AuntMinnieEurope.com Molecular Imaging Insider

Dear Molecular Imaging Insider,

For a while now, researchers have noted that COVID-19 vaccines could manifest on imaging in ways that mimic disease. Particularly confounding was that abnormal F-18 FDG radiotracer uptake looked like malignant cancer in ipsilateral axillary lymph nodes in vaccinated women undergoing PET/CT scans for breast cancer.

Discriminating between the two may be virtually impossible using standard qualitative and quantitative clinical variables. However, a group in Israel has been keenly interested in this issue and recently developed an approach they suggest might help: F-18 FDG-PET/CT radiomics with machine learning.

The team developed a machine learning model trained on PET/CT features that can differentiate metastatic breast cancer lymph nodes from look-alikes caused by COVID-19 vaccines. Get the full story in today's article.

Recognizing that radiomics can be a challenging subject to comprehend, researchers from the Gustave Roussy Institute in Paris have explained in simple terms the concept behind radiomics and how to validate a biomarker.

Nuclear medicine physicians have also been busy developing other tools for managing COVID-19 patients. A team at Marseille University Hospital in France recently offered a metabolic pattern on brain PET images that indicates the presence of long COVID-19.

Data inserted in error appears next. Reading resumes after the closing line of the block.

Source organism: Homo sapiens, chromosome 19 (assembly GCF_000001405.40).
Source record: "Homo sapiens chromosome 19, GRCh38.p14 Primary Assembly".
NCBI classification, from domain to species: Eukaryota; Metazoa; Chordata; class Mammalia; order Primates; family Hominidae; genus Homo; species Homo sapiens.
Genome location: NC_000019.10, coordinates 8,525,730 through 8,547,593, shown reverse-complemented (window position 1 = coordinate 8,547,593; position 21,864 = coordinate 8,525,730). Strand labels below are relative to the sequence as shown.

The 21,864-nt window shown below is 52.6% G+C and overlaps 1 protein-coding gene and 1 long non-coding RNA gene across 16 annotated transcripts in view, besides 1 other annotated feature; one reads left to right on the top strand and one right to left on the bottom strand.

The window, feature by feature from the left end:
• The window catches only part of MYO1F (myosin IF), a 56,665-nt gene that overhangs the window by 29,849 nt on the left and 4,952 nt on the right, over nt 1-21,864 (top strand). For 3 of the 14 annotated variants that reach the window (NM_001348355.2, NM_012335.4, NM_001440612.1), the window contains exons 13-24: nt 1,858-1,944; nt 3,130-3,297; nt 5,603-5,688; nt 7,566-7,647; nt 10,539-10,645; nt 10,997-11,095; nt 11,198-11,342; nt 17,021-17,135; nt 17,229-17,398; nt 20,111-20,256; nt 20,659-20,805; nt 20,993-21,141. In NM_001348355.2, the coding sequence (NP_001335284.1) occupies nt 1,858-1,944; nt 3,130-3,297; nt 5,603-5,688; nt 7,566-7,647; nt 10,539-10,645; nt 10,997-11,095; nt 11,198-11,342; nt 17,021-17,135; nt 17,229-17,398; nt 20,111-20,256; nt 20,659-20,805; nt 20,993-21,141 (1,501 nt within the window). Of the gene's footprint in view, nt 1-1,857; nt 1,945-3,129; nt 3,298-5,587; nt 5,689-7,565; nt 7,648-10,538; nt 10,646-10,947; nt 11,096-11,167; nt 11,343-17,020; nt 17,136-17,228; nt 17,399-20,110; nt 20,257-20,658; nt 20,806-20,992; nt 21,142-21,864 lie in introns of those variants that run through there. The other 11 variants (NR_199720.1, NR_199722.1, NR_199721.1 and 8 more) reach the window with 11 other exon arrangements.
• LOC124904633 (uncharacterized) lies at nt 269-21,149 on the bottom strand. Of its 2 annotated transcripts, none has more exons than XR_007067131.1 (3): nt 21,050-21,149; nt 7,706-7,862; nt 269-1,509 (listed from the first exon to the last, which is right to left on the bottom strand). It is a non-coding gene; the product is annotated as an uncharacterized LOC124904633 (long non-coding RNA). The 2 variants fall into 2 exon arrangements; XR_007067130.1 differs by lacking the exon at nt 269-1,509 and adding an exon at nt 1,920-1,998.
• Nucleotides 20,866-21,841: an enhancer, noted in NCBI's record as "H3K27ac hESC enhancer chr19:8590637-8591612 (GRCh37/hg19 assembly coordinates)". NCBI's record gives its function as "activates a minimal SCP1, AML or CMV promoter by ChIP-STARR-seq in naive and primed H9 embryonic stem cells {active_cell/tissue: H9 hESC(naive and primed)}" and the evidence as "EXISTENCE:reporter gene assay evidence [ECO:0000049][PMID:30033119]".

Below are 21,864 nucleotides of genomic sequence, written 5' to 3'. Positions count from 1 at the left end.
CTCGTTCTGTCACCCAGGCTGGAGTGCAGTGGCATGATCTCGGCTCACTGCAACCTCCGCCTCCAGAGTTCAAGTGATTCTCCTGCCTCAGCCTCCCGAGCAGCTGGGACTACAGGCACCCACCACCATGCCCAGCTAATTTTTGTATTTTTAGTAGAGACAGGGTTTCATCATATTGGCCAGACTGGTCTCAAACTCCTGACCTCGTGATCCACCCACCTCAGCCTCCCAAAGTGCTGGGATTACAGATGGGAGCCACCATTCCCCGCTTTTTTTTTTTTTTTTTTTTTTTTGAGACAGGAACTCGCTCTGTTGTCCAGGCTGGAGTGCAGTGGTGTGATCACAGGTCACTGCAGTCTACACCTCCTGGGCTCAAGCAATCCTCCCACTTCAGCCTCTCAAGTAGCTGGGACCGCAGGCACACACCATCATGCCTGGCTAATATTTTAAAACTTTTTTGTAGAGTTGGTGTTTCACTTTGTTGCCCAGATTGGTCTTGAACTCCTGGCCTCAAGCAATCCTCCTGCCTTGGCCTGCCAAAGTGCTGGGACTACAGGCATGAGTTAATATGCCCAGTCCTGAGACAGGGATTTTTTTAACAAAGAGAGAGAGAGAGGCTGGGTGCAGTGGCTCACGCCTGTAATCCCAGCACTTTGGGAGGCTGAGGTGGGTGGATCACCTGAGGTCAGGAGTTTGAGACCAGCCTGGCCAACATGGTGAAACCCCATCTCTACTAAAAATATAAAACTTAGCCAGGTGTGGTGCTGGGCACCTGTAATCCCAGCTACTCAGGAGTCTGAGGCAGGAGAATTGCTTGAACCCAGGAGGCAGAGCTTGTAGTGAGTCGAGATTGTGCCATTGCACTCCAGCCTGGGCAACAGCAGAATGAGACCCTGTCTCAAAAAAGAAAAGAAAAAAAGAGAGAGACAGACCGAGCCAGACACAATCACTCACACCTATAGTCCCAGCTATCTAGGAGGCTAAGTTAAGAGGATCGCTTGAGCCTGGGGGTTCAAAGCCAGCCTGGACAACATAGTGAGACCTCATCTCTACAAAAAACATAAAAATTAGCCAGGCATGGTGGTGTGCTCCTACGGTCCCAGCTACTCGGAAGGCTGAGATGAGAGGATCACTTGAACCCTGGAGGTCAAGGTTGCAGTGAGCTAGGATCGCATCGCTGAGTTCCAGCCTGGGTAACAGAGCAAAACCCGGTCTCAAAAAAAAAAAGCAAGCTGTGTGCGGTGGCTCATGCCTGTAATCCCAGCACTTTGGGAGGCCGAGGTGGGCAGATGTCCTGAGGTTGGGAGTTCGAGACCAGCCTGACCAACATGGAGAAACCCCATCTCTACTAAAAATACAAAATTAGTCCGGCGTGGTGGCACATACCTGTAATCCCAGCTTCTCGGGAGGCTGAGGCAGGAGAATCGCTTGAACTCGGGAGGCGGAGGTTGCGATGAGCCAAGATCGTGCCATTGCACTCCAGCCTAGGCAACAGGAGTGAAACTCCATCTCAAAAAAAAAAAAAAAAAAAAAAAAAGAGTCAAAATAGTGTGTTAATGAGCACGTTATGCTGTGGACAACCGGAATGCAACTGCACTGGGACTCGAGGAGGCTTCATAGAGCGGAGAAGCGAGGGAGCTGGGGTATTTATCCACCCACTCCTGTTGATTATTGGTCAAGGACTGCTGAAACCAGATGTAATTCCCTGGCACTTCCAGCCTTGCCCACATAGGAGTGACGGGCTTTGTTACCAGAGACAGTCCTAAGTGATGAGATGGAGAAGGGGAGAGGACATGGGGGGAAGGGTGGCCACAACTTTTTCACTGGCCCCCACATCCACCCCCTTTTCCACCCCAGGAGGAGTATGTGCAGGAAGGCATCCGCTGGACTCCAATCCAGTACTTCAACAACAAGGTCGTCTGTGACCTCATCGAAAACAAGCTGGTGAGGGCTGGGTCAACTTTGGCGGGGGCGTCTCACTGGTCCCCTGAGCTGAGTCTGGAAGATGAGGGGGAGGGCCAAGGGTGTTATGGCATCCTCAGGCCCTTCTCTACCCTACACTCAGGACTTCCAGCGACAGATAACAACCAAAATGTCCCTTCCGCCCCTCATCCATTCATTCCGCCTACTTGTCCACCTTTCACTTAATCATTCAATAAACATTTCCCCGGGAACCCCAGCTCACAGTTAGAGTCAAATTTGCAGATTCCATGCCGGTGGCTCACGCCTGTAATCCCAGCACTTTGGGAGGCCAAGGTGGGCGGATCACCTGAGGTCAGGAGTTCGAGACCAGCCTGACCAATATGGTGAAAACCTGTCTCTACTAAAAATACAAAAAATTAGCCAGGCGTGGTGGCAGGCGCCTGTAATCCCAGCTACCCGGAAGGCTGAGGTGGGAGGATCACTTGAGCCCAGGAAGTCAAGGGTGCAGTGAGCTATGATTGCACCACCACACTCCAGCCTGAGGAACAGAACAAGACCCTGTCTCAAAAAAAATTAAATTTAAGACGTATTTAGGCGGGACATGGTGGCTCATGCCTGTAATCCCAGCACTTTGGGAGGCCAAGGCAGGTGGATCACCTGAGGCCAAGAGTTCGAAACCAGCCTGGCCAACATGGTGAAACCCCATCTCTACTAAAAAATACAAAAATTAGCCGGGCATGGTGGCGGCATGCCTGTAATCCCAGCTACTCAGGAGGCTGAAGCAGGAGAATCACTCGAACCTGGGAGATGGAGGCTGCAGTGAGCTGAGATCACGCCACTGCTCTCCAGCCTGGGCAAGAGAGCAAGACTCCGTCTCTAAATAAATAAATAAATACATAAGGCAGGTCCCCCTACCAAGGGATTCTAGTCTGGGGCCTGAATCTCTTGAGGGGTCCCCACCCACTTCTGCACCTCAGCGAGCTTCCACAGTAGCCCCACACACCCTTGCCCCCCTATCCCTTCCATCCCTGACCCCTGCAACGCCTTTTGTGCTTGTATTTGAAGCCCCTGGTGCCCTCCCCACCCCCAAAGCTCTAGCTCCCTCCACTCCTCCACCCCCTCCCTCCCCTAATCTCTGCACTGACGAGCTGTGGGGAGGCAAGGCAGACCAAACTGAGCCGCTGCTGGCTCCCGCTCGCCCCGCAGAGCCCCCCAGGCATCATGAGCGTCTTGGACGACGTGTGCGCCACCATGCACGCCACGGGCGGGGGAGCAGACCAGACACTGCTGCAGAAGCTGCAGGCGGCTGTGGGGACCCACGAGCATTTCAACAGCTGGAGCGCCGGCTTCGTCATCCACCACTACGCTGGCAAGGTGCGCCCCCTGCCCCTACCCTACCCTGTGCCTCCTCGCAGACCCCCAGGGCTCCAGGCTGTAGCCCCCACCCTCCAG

Meanwhile, developments in radiotracer research appear promising in efforts to diagnose aortic wall injuries and prostate cancer, as we discussed in the following articles:

  • A Scottish group found PET imaging with F-18 sodium fluoride can detect activity related to tears in the outer wall of the aorta and can help manage patients with acute aortic syndrome.
  • German researchers from University Hospital of Cologne found that a zirconium-89-based PET radiotracer can detect tumors missed by existing tracers in prostate cancer patients whose cancer has returned after surgery or radiotherapy.

ECR 2022 Overture took place last month, and we covered some important molecular imaging sessions:

In this letter, we've highlighted only a few of the reports posted in the Molecular Imaging Community. For the full list, see the lineup below.

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